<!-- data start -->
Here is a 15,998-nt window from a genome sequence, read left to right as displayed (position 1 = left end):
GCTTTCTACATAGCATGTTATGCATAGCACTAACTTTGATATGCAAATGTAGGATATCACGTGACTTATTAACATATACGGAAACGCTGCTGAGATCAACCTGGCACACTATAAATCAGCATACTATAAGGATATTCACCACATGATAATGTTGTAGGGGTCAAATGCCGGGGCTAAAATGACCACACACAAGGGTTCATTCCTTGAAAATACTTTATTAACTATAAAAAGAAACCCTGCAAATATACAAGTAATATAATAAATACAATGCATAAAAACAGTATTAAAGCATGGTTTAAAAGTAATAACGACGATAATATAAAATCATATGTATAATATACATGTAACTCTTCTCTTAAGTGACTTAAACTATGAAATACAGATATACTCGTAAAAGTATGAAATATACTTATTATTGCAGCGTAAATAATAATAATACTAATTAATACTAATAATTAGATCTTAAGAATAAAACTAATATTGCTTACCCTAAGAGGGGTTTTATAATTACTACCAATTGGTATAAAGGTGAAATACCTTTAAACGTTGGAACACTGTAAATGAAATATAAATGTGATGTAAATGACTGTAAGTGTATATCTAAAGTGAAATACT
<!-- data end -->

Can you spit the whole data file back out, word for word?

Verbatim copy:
Here is a 15,998-nt window from a genome sequence, read left to right as displayed (position 1 = left end):
GCTTTCTACATAGCATGTTATGCATAGCACTAACTTTGATATGCAAATGTAGGATATCACGTGACTTATTAACATATACGGAAACGCTGCTGAGATCAACCTGGCACACTATAAATCAGCATACTATAAGGATATTCACCACATGATAATGTTGTAGGGGTCAAATGCCGGGGCTAAAATGACCACACACAAGGGTTCATTCCTTGAAAATACTTTATTAACTATAAAAAGAAACCCTGCAAATATACAAGTAATATAATAAATACAATGCATAAAAACAGTATTAAAGCATGGTTTAAAAGTAATAACGACGATAATATAAAATCATATGTATAATATACATGTAACTCTTCTCTTAAGTGACTTAAACTATGAAATACAGATATACTCGTAAAAGTATGAAATATACTTATTATTGCAGCGTAAATAATAATAATACTAATTAATACTAATAATTAGATCTTAAGAATAAAACTAATATTGCTTACCCTAAGAGGGGTTTTATAATTACTACCAATTGGTATAAAGGTGAAATACCTTTAAACGTTGGAACACTGTAAATGAAATATAAATGTGATGTAAATGACTGTAAGTGTATATCTAAAGTGAAATACT